But these are first-world problems.
I try to be honest when I write. I try to present, in true sincerity, my joys and struggles as a motherless mother.
And one of my biggest struggles is reconciling that these are all first-world problems.
How do I balance working from home and intentional mothering? First-world problem.
Sell my car or keep my car? First-world problem.
How do I get my child to go to sleep more peacefully? First-world problem.
Developing creative ways to take pictures with my child? First-world problem.
How do I decorate my mantel for fall with only a dollar? Are you kidding me? FIRST-WORLD PROBLEM.
I feel this strong tug of gratitude sprinkled with nausea as I think just how first-world these issues are. Just how first-world MY issues are.
And at the end of the day, I continue posting about them. Sure, these are first-world problems, but that does not make them less real, less honest, or less relatable. At least that is what I rationalize so I can sleep at night.
Earlier this week I spent a couple of hours volunteering at a local homeless shelter for women and children. Before you start to throw any admiration my way, I was just folding newsletters in a corner.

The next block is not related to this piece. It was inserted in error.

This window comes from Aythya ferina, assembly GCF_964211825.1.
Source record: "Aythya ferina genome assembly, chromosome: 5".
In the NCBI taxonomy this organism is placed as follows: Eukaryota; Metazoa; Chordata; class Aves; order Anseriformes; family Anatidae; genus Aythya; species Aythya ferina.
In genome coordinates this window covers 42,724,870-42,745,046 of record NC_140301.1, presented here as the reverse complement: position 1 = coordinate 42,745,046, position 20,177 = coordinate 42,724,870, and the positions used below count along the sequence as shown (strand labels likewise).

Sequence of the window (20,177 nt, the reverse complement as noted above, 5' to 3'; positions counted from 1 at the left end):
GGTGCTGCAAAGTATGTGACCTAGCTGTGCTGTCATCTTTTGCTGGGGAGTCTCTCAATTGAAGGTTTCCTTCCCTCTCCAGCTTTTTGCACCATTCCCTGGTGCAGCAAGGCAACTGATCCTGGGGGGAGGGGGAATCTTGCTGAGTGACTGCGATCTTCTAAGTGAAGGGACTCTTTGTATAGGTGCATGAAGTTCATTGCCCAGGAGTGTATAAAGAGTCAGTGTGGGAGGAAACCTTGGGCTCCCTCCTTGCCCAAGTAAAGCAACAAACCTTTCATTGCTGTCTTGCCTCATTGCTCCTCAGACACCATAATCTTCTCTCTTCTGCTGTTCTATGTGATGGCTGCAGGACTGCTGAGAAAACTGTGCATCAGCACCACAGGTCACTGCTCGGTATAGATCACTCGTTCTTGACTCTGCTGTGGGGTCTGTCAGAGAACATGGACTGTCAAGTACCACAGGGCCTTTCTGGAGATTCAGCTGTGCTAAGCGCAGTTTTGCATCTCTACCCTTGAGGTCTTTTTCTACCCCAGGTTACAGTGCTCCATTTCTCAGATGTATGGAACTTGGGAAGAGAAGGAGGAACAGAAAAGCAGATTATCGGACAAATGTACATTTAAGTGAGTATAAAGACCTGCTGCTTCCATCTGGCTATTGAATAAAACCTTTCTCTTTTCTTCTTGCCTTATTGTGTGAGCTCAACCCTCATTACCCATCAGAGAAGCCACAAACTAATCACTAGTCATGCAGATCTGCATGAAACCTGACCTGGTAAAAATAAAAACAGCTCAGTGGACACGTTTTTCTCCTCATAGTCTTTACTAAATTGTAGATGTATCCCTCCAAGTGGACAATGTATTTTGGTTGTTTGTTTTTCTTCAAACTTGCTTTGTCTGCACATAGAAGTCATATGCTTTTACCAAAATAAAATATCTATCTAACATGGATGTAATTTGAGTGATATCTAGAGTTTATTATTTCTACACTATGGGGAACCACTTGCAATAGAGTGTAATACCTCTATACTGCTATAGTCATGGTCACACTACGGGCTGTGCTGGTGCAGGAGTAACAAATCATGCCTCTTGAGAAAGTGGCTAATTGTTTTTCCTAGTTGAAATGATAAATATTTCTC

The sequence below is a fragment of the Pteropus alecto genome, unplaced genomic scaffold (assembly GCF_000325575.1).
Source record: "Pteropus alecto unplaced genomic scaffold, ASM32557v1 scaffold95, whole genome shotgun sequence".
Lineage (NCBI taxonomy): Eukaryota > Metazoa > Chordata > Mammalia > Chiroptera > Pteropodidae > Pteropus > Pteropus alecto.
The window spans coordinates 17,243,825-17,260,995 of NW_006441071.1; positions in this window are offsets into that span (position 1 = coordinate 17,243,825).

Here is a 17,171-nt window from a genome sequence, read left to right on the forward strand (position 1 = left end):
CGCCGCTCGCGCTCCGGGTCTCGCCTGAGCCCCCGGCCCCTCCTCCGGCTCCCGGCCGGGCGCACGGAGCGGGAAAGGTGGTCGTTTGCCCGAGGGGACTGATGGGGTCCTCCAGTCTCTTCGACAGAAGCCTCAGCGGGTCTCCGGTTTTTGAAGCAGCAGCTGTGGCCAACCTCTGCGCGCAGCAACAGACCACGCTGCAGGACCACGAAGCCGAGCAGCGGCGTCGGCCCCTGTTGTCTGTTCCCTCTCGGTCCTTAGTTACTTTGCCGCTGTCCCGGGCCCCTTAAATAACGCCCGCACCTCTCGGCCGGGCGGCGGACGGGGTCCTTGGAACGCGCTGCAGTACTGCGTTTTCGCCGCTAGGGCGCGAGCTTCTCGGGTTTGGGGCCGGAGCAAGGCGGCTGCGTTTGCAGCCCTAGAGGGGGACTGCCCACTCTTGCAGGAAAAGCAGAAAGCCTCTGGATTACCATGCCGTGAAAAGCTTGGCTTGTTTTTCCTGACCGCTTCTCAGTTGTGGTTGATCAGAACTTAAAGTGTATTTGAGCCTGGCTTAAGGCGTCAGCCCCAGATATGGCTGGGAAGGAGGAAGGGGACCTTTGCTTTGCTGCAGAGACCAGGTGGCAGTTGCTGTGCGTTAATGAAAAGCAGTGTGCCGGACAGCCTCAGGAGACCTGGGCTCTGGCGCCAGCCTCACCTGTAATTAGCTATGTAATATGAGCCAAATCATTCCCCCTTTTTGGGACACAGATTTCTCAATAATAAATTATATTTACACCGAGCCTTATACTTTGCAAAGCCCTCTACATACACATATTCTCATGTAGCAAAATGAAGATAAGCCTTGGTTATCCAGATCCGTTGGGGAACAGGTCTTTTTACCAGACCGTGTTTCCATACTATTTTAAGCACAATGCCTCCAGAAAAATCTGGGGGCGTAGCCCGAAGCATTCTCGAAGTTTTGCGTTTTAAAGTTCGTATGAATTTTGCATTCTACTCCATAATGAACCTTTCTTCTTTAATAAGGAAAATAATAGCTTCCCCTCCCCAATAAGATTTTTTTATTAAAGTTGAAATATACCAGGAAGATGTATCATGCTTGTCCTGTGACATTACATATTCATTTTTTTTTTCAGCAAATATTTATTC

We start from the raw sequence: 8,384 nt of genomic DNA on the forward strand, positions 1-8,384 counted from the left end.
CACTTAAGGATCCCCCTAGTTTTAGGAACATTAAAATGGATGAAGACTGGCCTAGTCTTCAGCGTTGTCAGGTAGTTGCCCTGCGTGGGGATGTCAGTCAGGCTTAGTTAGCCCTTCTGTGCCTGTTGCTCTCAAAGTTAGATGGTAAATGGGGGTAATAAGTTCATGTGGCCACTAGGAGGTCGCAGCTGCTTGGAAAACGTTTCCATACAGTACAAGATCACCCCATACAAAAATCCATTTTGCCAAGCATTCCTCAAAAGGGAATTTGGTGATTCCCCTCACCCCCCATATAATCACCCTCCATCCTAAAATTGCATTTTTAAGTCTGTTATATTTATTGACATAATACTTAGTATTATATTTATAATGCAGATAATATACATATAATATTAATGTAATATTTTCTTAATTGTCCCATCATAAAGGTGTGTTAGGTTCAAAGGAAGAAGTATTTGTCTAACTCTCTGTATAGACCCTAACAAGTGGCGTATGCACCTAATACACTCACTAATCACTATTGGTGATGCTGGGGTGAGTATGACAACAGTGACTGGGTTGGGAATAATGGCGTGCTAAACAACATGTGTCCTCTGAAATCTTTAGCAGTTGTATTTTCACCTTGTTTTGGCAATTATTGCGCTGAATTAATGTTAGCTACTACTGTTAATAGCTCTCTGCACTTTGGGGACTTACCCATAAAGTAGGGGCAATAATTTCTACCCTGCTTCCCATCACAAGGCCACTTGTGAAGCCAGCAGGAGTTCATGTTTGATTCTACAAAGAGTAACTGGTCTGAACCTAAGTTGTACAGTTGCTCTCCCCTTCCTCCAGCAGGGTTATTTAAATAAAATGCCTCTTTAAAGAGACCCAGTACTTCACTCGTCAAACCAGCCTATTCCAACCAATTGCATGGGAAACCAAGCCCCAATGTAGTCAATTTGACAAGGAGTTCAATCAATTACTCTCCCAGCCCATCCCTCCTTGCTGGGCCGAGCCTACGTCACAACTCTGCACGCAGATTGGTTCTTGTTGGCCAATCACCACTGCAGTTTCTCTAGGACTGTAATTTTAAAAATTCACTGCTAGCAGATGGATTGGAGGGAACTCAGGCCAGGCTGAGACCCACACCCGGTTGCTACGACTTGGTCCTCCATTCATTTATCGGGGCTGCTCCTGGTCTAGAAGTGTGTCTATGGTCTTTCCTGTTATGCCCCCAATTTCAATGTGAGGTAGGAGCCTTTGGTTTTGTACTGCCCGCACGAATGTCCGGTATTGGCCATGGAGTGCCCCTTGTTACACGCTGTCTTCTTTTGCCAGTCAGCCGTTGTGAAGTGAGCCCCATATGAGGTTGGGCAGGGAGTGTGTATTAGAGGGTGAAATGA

I sat there folding, making small talk with the other volunteers, some of whom are homeless themselves, and listened to the conversations around me.
Conversations about making sure children were picked up from school safely. Conversations about earning points for the shelter store, where the women can get makeup, household items, gift baskets, etc. Conversations about medical care. Conversations about where families were staying that night.
It was uncomfortable. Really uncomfortable.
A few of the children climbed into my lap to help, handing me stickers to seal the newsletters for mailing. My stack of newsletters wasn't folded as neatly, the stickers not quite lining up, but I thought it was important that my new friends had a part in it. Marshall would have gone straight for those stickers too.
Some of the mailing stickers stuck to the table where we were working, and I couldn't get them off later. That made for a great metaphor, because I haven't been able to get that shelter experience out of my mind either.
I walked back to our neighborhood to pick up Marshall from preschool, and then we walked back to our apartment. Our apartment, which felt safer and warmer and nicer and bigger than it ever had.
And I thought about the struggles I had seen earlier that afternoon and the struggles I experience daily, both in our first-world country, both so different. How can I even begin to compare them? What's my place in all of this? How do I help without coming across as a member of the oppressive class?
I don't have any answers. I'm not sure how to reconcile the two.
But I am sure I will visit the shelter again.
I am more than certain that I will be uncomfortable.
And I hope those stickers are still there.